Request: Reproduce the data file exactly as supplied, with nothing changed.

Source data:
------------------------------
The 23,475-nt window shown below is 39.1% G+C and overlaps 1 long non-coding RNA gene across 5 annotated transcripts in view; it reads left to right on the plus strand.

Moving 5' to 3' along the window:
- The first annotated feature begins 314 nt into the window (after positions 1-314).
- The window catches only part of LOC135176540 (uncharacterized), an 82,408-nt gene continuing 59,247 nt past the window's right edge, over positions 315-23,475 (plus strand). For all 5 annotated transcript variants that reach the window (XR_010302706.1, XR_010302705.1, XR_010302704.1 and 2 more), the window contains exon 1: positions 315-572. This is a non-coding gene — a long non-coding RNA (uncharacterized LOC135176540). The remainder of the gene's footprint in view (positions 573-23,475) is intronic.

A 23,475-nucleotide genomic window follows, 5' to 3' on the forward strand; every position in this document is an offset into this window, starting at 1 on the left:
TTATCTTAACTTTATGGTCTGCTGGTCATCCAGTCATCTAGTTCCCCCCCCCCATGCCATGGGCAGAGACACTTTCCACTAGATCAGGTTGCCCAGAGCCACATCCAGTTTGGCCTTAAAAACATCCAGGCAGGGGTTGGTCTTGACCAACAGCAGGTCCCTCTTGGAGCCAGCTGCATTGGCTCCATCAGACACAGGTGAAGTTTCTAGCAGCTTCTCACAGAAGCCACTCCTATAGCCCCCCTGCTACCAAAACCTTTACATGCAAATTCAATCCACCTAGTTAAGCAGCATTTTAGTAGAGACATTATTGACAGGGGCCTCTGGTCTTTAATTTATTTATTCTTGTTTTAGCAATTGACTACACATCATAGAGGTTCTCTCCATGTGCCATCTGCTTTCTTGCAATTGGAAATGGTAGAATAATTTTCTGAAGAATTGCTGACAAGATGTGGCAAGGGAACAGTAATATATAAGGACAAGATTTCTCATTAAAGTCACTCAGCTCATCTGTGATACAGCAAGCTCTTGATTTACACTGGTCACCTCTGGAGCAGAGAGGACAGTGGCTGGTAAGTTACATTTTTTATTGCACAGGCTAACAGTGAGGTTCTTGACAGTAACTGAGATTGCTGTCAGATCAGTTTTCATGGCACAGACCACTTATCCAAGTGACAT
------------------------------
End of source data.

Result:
The 23,475-nt window shown below is 39.1% G+C and overlaps 1 long non-coding RNA gene across 5 annotated transcripts in view; it reads left to right on the plus strand.

Moving 5' to 3' along the window:
- The first annotated feature begins 314 nt into the window (after positions 1-314).
- The window catches only part of LOC135176540 (uncharacterized), an 82,408-nt gene continuing 59,247 nt past the window's right edge, over positions 315-23,475 (plus strand). For all 5 annotated transcript variants that reach the window (XR_010302706.1, XR_010302705.1, XR_010302704.1 and 2 more), the window contains exon 1: positions 315-572. This is a non-coding gene — a long non-coding RNA (uncharacterized LOC135176540). The remainder of the gene's footprint in view (positions 573-23,475) is intronic.

A 23,475-nucleotide genomic window follows, 5' to 3' on the forward strand; every position in this document is an offset into this window, starting at 1 on the left:
TTATCTTAACTTTATGGTCTGCTGGTCATCCAGTCATCTAGTTCCCCCCCCCCATGCCATGGGCAGAGACACTTTCCACTAGATCAGGTTGCCCAGAGCCACATCCAGTTTGGCCTTAAAAACATCCAGGCAGGGGTTGGTCTTGACCAACAGCAGGTCCCTCTTGGAGCCAGCTGCATTGGCTCCATCAGACACAGGTGAAGTTTCTAGCAGCTTCTCACAGAAGCCACTCCTATAGCCCCCCTGCTACCAAAACCTTTACATGCAAATTCAATCCACCTAGTTAAGCAGCATTTTAGTAGAGACATTATTGACAGGGGCCTCTGGTCTTTAATTTATTTATTCTTGTTTTAGCAATTGACTACACATCATAGAGGTTCTCTCCATGTGCCATCTGCTTTCTTGCAATTGGAAATGGTAGAATAATTTTCTGAAGAATTGCTGACAAGATGTGGCAAGGGAACAGTAATATATAAGGACAAGATTTCTCATTAAAGTCACTCAGCTCATCTGTGATACAGCAAGCTCTTGATTTACACTGGTCACCTCTGGAGCAGAGAGGACAGTGGCTGGTAAGTTACATTTTTTATTGCACAGGCTAACAGTGAGGTTCTTGACAGTAACTGAGATTGCTGTCAGATCAGTTTTCATGGCACAGACCACTTATCCAAGTGACAT